Sporting special uniforms and equipped with shiny new bicycles, motorcycles and four-wheelers, Tourism Police officers have been patrolling the country’s tourist destinations since the end of last year.
Costa Rica joined other Central American countries in creating this specialized force to fight crimes that leave tourists with a bad taste in their mouths and threaten the tourism industry that’s long been held up as the country’s cash cow.
Common crimes against tourists include pickpocketing, car theft and muggings, and victims tend to be from the United States, Canada, Germany, England and France (TT, Dec. 22, 2006).
The results of these officers’ efforts? So far, so good, reported Tourism Minister Carlos Benavides at the end of March during a ceremony at which he officially received 24 motorcycles and six four-wheelers donated by the government of Taiwan.
Robberies against tourists decreased during the first two months of the year to 910, down from the 1,168 reported during the same period last year, he said. Vehicle theft from tourists in January of this year was down to 99 compared to the 132 registered during the same month last year, and February also showed a decrease in auto theft to 77, down from last year’s 133.
Tourism Police Director Kattia Chavarría said her 125 officers have been successful in protecting not only tourists, but also residents.
There are 117 officers on the streets in the central Pacific areas of Jacó and Tárcoles; the north-central area surrounding Arenal Volcano; the Gulf of Papagayo vicinity in the northwestern province of Guanacaste; the Caribbean areas of Limón, Puerto Viejo, Siquirres and Guápiles; San José; the eastern province of Cartago; and Alajuela, northwest of San José. Additionally, eight officers are working on intelligence and administrative duties at the Public Security Ministry headquarters in San José.
An additional 150 officers are in training to become Tourism Police and are expected to graduate by the end of this year, which will allow for expansion to other parts of the country, including the Southern Zone town of Dominical, the Caribbean-slope town of Sarapiquí and the central Pacific town of Quepos, Chavarría said.
The Public Security Ministry has set a goal of having 600 Tourism Police officers by the end of President Oscar Arias’ term in 2010, according to Public Security Minister Fernando Berrocal.
The work of these specialized officers is “nontraditional,” said Eric Contreras, a Tourism Police officer stationed in San José.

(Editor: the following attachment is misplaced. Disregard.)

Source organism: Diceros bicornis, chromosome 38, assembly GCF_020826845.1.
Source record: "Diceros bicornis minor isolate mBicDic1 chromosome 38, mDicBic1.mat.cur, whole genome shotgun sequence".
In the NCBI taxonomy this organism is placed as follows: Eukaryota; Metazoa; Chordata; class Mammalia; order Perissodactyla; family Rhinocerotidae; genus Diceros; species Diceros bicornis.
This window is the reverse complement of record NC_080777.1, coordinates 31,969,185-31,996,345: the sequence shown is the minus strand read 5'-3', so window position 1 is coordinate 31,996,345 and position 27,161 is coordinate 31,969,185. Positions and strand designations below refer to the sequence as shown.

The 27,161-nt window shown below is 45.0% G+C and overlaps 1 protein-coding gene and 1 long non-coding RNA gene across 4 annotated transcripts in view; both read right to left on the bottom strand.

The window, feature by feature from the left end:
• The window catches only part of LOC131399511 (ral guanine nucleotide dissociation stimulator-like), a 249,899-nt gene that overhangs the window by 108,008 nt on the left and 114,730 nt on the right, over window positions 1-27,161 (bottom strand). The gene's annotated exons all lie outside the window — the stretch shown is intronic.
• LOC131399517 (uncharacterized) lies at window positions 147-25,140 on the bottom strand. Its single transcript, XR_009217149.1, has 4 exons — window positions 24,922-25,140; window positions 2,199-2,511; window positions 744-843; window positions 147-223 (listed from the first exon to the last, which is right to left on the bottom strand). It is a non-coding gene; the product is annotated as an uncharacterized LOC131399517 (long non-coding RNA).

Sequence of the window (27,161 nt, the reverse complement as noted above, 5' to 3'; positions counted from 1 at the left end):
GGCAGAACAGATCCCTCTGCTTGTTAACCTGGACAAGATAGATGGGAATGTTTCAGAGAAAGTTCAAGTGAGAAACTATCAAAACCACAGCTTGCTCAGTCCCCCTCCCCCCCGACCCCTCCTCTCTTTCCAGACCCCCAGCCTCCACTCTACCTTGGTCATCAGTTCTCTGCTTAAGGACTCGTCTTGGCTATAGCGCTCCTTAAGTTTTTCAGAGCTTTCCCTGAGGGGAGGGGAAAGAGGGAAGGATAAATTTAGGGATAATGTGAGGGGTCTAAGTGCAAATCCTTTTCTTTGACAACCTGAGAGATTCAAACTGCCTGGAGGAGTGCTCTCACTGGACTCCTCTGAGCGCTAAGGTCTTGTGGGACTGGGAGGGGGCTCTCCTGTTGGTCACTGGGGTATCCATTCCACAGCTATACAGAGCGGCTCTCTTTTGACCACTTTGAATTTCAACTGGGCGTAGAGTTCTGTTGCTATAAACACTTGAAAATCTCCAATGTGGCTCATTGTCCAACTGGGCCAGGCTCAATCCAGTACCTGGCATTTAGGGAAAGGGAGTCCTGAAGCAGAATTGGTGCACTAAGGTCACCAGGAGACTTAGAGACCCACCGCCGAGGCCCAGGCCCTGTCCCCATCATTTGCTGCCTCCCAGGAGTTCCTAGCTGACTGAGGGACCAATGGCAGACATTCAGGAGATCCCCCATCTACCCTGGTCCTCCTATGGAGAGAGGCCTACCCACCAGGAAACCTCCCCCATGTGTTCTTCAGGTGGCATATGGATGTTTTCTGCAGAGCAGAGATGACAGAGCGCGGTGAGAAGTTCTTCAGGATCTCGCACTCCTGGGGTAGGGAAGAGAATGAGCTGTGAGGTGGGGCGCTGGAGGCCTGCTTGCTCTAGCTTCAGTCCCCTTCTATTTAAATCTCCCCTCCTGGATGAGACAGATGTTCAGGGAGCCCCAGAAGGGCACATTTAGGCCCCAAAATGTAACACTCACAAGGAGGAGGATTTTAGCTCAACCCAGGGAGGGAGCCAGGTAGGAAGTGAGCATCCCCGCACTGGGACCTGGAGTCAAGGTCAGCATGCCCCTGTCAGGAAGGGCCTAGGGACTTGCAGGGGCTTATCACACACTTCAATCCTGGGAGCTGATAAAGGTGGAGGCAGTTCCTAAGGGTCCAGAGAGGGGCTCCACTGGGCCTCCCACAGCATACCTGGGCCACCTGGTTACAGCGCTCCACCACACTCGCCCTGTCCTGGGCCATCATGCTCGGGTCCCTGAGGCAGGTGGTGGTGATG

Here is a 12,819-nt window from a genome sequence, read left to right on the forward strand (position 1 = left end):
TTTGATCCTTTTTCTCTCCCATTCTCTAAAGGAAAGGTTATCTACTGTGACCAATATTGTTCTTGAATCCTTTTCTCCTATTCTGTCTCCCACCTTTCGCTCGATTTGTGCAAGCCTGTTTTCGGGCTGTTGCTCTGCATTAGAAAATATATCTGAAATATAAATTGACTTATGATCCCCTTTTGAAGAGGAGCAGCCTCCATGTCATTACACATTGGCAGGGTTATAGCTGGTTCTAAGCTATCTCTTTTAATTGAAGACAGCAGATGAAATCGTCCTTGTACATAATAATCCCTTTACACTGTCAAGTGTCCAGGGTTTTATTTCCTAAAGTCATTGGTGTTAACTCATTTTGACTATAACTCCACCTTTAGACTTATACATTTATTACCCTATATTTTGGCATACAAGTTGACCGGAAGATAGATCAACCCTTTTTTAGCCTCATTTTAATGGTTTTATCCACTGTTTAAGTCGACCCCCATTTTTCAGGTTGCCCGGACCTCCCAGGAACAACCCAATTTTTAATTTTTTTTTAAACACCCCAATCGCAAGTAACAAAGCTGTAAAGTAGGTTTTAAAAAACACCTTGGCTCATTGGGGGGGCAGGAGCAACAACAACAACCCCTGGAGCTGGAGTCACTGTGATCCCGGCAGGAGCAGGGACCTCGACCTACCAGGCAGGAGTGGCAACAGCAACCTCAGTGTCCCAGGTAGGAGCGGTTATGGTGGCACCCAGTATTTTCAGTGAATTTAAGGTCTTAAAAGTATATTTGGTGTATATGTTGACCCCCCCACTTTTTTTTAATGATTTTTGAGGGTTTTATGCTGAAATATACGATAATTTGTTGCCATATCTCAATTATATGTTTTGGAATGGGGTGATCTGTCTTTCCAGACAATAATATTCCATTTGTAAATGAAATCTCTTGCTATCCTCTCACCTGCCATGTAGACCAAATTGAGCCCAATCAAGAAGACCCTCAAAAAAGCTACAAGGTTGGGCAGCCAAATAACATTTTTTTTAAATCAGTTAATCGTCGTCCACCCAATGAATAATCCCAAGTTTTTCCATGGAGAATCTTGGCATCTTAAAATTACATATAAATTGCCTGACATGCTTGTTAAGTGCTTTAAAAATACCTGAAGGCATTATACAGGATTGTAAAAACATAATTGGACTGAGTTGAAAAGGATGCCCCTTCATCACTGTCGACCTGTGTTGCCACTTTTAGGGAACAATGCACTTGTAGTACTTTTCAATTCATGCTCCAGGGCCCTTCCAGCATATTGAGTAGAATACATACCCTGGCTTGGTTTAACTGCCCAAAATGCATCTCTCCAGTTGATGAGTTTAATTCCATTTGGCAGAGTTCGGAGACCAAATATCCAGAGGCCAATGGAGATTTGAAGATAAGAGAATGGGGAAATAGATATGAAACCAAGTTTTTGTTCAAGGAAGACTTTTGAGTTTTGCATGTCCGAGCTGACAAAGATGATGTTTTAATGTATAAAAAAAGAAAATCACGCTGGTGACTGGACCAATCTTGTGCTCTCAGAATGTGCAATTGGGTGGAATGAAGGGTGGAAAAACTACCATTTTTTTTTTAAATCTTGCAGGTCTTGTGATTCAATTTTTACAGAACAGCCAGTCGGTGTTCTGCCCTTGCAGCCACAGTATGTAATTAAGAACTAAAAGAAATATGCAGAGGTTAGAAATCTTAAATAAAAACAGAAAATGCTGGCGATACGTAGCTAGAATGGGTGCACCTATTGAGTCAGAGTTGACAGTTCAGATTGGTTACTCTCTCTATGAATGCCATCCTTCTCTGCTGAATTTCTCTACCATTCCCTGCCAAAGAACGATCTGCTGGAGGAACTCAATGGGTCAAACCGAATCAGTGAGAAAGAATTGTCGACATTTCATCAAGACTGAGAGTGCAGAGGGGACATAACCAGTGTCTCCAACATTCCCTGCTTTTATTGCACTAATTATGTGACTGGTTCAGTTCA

“It’s not just intervening when there are crimes. Sometimes tourists just need directions or practical advice like a restaurant recommendation,” he said, clad in his uniform consisting of a white polo shirt with a navy blue collar, blue hat with “POLICIA” across the front and navy-blue pants.
Contreras said his beginner’s level of English has been one of the main challenges he’s dealt with so far in his work.
English classes provided in collaboration with the U.S. Embassy are slowly helping him get a grasp of this tongue spoken by so many vacationers here. Other Tourism Police officers are studying French and German.
The creation of this special force, in the works since 1998, was a joint effort between the Costa Rican Tourism Institute (ICT) and the Public Security Ministry.
Benavides said he saw it as a “long overdue” opportunity to step outside the traditional box of tourism promotion, marketing, project management and planning.
“We’ve wanted to involve ourselves in related areas such as infrastructure, the environment and security,” Benavides said in a statement shortly after the officers were deployed.
Tourism businesses in the private sector also played a part in the effort to reduce the crimes they fear could drive tourists away from Costa Rica in favor of safer destinations.
A group of business owners on the northern Pacific coast called the Association of Concessionaires of the Gulf of Papagayo Tourism Project donated plans for the construction of two stations in Guanacaste’s Playa Panamá and at the DanielOduberInternationalAirport in the province’s capital city of Liberia. The Public Security Ministry is going through the processes necessary to open up public bidding for this project, Chavarría said.
Another possible initiative would involve placing Tourism Police kiosks at the country’s two main airports – Liberia’s Daniel Oduber and JuanSantamaríaInternationalAirport in Alajuela, northwest of San José – to give tourists information on staying safe during their time here.
Funds have not yet been made available for this project, Chavarría said.
For info about the Tourism Police, visit www.msp.go.cr/fuerza_publica/turistica.